lies back on her bed and touches marks on neck).

The Van Helsing Parlour
Van Helsing listens to grammaphone

VOICE ON GRAMMAPHONE: "...search for vampires. Certain basic
facts established. 1) Light. The vampire allergic to light.
Never ventures forth in the daytime. Sunlight
fatal...repeat...fatal. Would destroy them. 2) Garlic.
Vampires repelled by odour of garlic. Memo: check final
arrangements with Harker before he leaves for Klausenburgh. 3)
The crucifix, symbolizing the power of good over evil. The
power of the crucifix in these cases..."

Offstage: Knock on door

HELSING: Come in.

Enter Valet

VALET: You rang, sir?

HELSING: Oh, yes. I want this letter delivered first thing in
the morning. Will you see to that?


HELSING: Thank you.

VALET: Thank you, sir.

HELSING: Anything the matter? What is it?

VALET: Well, sir, to tell you the truth, when I was outside I
thought I heard you talking to someone.

HELSING: Well, of course you did. I was talking to myself.
You won't forget that letter, will you?

VALET: No, sir. Yes, sir.

Exit Valet

VOICE ON GRAMMAPHONE: "The power of the crucifix in these cases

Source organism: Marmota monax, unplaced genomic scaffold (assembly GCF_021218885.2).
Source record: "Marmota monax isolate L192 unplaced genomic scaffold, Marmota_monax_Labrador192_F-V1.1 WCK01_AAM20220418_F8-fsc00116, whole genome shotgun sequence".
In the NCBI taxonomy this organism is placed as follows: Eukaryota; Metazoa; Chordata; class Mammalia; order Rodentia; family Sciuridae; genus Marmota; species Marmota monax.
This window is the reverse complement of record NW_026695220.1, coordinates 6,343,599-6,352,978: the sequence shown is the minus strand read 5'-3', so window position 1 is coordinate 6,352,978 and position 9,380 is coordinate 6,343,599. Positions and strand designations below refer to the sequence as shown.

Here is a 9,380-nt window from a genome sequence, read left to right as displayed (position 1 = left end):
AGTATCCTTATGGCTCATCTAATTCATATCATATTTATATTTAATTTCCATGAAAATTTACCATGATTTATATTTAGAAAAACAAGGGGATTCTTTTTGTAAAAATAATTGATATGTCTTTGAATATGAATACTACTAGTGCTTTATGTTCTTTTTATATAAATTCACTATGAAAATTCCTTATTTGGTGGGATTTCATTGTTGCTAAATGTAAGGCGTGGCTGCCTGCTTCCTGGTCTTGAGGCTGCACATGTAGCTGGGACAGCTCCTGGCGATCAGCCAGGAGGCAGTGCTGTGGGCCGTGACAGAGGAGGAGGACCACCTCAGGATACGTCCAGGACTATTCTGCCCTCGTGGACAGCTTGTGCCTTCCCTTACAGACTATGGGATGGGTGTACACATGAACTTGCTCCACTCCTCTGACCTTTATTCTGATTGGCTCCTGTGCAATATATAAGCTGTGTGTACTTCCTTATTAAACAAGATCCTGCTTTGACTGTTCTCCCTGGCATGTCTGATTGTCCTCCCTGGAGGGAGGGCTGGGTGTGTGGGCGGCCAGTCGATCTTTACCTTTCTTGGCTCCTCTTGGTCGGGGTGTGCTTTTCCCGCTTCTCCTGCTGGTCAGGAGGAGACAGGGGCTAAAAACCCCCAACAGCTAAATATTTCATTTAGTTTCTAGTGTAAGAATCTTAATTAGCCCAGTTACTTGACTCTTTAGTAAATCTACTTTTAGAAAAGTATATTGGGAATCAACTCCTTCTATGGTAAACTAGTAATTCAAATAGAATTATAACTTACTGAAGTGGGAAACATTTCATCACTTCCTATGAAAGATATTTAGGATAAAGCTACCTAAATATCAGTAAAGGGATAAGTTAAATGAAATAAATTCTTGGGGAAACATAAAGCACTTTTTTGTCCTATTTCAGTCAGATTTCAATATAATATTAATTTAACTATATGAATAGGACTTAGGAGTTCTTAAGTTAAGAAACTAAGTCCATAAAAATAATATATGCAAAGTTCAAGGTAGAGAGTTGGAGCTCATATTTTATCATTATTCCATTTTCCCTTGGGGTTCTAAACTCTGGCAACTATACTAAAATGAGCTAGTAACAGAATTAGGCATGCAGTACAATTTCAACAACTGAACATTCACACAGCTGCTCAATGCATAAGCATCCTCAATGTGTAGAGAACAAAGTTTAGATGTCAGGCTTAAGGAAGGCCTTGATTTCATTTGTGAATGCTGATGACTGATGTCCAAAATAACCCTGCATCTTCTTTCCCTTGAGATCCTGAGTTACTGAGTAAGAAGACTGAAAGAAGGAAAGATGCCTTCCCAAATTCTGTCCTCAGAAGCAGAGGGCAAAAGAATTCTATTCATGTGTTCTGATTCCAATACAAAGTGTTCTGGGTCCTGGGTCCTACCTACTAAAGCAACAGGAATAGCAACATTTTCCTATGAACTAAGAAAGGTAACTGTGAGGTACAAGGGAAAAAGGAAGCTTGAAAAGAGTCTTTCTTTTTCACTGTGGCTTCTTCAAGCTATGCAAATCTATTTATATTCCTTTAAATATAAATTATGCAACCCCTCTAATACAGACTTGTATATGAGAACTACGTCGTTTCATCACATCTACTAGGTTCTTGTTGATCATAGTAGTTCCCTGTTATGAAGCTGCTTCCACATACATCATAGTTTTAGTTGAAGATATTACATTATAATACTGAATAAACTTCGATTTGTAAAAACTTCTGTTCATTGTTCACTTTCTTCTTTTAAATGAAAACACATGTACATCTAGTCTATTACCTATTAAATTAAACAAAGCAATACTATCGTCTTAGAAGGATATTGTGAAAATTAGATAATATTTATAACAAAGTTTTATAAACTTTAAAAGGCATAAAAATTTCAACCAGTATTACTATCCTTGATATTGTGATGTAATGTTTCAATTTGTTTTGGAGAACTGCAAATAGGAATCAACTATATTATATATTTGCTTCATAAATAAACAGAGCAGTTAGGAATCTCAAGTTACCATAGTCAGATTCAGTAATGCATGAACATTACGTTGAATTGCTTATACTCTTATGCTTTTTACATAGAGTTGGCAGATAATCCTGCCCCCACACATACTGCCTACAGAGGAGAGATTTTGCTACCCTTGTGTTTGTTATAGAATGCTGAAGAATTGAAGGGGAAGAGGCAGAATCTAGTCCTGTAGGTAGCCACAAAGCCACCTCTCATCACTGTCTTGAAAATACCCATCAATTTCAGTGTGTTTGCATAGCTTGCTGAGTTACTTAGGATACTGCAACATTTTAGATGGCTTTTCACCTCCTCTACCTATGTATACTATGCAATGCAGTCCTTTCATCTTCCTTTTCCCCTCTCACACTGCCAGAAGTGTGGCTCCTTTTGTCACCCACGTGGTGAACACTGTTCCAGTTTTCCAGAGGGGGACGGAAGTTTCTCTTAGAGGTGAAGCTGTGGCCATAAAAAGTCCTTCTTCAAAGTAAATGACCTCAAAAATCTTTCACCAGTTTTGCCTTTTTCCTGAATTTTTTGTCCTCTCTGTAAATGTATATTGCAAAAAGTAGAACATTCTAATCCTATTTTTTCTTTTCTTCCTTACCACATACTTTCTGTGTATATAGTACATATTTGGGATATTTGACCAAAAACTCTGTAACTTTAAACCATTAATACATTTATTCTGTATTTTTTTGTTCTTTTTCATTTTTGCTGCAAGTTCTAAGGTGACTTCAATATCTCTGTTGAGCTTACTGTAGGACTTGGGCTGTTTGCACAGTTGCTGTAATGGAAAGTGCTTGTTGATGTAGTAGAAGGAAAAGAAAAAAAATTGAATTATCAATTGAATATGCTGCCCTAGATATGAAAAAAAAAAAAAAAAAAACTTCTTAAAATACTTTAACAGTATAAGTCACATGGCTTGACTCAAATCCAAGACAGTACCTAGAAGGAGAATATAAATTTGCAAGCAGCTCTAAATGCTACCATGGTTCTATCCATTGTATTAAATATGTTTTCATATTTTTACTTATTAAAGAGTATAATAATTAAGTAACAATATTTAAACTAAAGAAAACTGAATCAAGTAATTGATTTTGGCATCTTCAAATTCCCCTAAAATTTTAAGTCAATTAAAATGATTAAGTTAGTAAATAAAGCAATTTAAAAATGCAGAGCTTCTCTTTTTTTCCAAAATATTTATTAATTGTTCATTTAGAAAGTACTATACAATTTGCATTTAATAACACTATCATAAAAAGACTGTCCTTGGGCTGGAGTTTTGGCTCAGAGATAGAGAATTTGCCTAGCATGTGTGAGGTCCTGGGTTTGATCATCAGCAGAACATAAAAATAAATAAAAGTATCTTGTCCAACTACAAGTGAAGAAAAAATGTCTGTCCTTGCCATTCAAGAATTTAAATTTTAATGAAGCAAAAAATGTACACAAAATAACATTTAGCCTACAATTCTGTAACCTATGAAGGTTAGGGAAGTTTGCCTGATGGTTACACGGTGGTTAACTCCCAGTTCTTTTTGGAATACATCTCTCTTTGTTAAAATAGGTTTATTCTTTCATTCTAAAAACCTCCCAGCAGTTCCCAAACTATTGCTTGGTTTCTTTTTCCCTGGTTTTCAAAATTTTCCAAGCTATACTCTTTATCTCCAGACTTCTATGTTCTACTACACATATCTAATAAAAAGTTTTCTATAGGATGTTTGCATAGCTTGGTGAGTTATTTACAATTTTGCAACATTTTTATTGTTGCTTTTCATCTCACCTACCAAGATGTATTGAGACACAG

is twofold. It protects the normal human being but reveals the
vampire or victim of this vile contagion when in advanced

HELSING: (dictates into grammaphone): Established that victims
consciously detest being dominated by vampirism but are unable
to relinquish the practice, similar to addiction to drugs.
Ultimately, death results from loss of blood. But, unlike
normal death, no peace manifests itself for they enter into the
fearful state of the undead. Since the death of Jonathan
Harker, Count Dracula, the propagator of this unspeakable evil,
has disappeared. He must be found and destroyed.

Lucy's Bedroom
Lucy lies awake in bed
Enter Dracula

The Holmwood Parlour
Mina and Dr. Seward exit Lucy's bedroom

MINA: She seems so much weaker, Doctor.

SEWARD: It's a puzzling case, Mrs. Holmwood. The symptoms are
those of anemia, and I'm treating her for this. It can be a
slow process, of course. But I had hoped for more encouraging
signs by now.

Enter Tania

TANIA: Please, may I see Auntie Lucy?

MINA: Not today, Tania.

TANIA: Is she very ill?

MINA: I'm afraid so.

TANIA: Do you know what's wrong with her?

SEWARD: Of course, I do.

TANIA: Then why don't you make her better?

Enter Gerda

GERDA: Tania? Tania, how many times have I told you not to go
bothering Mrs. Holmwood? I'm sorry, Ma'am.

MINA: That's all right, Gerda.

Exit Gerda and Tania

SEWARD: A child's logic can be most disconcerting.

MINA: Yes.

SEWARD: Would you like a second opinion, Mrs. Holmwood?

MINA: Thank you, doctor. I'll think about it.

SEWARD: Well, carry on with the medicine and diet I've
prescribed. And plenty of fresh air.

MINA: Yes, doctor, I will. Good day to you.